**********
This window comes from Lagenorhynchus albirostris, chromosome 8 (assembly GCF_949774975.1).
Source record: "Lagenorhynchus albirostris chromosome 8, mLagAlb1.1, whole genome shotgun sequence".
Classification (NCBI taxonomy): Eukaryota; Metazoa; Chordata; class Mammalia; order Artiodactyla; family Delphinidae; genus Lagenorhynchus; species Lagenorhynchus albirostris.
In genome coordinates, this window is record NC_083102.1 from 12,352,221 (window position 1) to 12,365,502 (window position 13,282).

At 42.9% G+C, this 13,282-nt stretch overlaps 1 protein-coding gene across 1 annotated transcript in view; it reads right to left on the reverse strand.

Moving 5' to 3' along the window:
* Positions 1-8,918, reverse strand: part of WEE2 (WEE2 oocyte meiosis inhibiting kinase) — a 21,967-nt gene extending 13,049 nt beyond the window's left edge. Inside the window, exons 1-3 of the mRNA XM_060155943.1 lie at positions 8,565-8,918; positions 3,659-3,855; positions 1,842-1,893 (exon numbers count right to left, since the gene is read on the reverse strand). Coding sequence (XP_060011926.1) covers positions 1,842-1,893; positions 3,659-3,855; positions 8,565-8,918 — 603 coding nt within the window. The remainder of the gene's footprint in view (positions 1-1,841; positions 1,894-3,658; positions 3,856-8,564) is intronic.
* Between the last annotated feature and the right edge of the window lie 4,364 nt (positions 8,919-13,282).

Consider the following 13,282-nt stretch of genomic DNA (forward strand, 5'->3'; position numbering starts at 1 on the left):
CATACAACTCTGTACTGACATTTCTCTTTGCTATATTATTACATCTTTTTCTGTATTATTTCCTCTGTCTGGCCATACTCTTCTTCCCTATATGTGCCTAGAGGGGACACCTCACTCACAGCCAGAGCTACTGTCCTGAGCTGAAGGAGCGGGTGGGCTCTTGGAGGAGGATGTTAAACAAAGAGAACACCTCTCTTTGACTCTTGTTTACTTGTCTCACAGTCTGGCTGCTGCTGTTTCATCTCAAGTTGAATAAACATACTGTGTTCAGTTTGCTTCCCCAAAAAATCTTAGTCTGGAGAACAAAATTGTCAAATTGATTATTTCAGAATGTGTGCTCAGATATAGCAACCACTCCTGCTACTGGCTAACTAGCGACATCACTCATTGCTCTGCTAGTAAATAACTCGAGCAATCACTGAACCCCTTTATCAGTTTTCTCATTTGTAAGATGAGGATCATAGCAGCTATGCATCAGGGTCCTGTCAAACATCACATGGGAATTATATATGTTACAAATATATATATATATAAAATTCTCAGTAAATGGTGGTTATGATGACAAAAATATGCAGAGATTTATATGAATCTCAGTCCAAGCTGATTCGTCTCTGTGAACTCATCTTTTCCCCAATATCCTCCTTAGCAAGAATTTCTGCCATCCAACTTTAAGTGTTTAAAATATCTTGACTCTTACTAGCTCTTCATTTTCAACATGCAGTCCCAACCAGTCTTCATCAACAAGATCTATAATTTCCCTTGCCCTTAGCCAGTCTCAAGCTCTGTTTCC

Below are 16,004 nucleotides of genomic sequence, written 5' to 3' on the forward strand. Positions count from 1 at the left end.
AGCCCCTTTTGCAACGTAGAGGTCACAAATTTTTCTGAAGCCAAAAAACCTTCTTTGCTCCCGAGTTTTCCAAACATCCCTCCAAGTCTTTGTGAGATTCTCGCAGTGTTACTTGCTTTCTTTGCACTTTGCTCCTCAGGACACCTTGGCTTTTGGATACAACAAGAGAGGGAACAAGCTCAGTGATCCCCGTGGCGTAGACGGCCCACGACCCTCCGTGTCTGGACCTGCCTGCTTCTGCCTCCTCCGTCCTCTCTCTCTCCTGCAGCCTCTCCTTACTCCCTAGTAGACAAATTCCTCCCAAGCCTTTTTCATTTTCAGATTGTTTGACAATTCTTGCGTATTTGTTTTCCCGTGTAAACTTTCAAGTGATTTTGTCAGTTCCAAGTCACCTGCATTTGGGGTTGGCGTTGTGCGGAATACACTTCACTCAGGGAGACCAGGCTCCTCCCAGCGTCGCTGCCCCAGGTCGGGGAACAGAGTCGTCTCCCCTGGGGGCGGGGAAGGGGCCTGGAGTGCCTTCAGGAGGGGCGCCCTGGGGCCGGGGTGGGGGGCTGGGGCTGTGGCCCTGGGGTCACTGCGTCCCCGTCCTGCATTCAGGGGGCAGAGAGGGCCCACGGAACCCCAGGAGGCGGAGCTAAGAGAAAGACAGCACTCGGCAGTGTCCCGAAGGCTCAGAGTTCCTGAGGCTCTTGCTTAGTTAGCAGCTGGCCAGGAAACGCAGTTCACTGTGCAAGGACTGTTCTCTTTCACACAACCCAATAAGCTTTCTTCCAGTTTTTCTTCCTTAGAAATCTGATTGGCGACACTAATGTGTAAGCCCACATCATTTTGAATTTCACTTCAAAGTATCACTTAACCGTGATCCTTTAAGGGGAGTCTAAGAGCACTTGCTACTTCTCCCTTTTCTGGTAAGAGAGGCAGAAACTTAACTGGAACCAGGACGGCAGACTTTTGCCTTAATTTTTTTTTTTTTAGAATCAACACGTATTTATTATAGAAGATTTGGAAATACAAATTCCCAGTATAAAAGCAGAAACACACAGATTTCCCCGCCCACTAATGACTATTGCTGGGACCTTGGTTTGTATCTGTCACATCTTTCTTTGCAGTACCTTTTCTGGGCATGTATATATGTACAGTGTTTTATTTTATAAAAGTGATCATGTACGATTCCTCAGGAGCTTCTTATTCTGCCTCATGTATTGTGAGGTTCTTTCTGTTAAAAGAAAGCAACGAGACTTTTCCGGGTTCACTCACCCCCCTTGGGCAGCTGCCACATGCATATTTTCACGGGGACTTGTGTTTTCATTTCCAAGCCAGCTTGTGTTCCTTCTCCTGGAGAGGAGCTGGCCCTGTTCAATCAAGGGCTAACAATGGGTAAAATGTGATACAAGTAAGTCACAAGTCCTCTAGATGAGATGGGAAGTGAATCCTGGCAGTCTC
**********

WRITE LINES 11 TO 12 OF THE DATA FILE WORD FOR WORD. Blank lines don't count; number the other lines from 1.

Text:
Below are 16,004 nucleotides of genomic sequence, written 5' to 3' on the forward strand. Positions count from 1 at the left end.
AGCCCCTTTTGCAACGTAGAGGTCACAAATTTTTCTGAAGCCAAAAAACCTTCTTTGCTCCCGAGTTTTCCAAACATCCCTCCAAGTCTTTGTGAGATTCTCGCAGTGTTACTTGCTTTCTTTGCACTTTGCTCCTCAGGACACCTTGGCTTTTGGATACAACAAGAGAGGGAACAAGCTCAGTGATCCCCGTGGCGTAGACGGCCCACGACCCTCCGTGTCTGGACCTGCCTGCTTCTGCCTCCTCCGTCCTCTCTCTCTCCTGCAGCCTCTCCTTACTCCCTAGTAGACAAATTCCTCCCAAGCCTTTTTCATTTTCAGATTGTTTGACAATTCTTGCGTATTTGTTTTCCCGTGTAAACTTTCAAGTGATTTTGTCAGTTCCAAGTCACCTGCATTTGGGGTTGGCGTTGTGCGGAATACACTTCACTCAGGGAGACCAGGCTCCTCCCAGCGTCGCTGCCCCAGGTCGGGGAACAGAGTCGTCTCCCCTGGGGGCGGGGAAGGGGCCTGGAGTGCCTTCAGGAGGGGCGCCCTGGGGCCGGGGTGGGGGGCTGGGGCTGTGGCCCTGGGGTCACTGCGTCCCCGTCCTGCATTCAGGGGGCAGAGAGGGCCCACGGAACCCCAGGAGGCGGAGCTAAGAGAAAGACAGCACTCGGCAGTGTCCCGAAGGCTCAGAGTTCCTGAGGCTCTTGCTTAGTTAGCAGCTGGCCAGGAAACGCAGTTCACTGTGCAAGGACTGTTCTCTTTCACACAACCCAATAAGCTTTCTTCCAGTTTTTCTTCCTTAGAAATCTGATTGGCGACACTAATGTGTAAGCCCACATCATTTTGAATTTCACTTCAAAGTATCACTTAACCGTGATCCTTTAAGGGGAGTCTAAGAGCACTTGCTACTTCTCCCTTTTCTGGTAAGAGAGGCAGAAACTTAACTGGAACCAGGACGGCAGACTTTTGCCTTAATTTTTTTTTTTTTAGAATCAACACGTATTTATTATAGAAGATTTGGAAATACAAATTCCCAGTATAAAAGCAGAAACACACAGATTTCCCCGCCCACTAATGACTATTGCTGGGACCTTGGTTTGTATCTGTCACATCTTTCTTTGCAGTACCTTTTCTGGGCATGTATATATGTACAGTGTTTTATTTTATAAAAGTGATCATGTACGATTCCTCAGGAGCTTCTTATTCTGCCTCATGTATTGTGAGGTTCTTTCTGTTAAAAGAAAGCAACGAGACTTTTCCGGGTTCACTCACCCCCCTTGGGCAGCTGCCACATGCATATTTTCACGGGGACTTGTGTTTTCATTTCCAAGCCAGCTTGTGTTCCTTCTCCTGGAGAGGAGCTGGCCCTGTTCAATCAAGGGCTAACAATGGGTAAAATGTGATACAAGTAAGTCACAAGTCCTCTAGATGAGATGGGAAGTGAATCCTGGCAGTCTC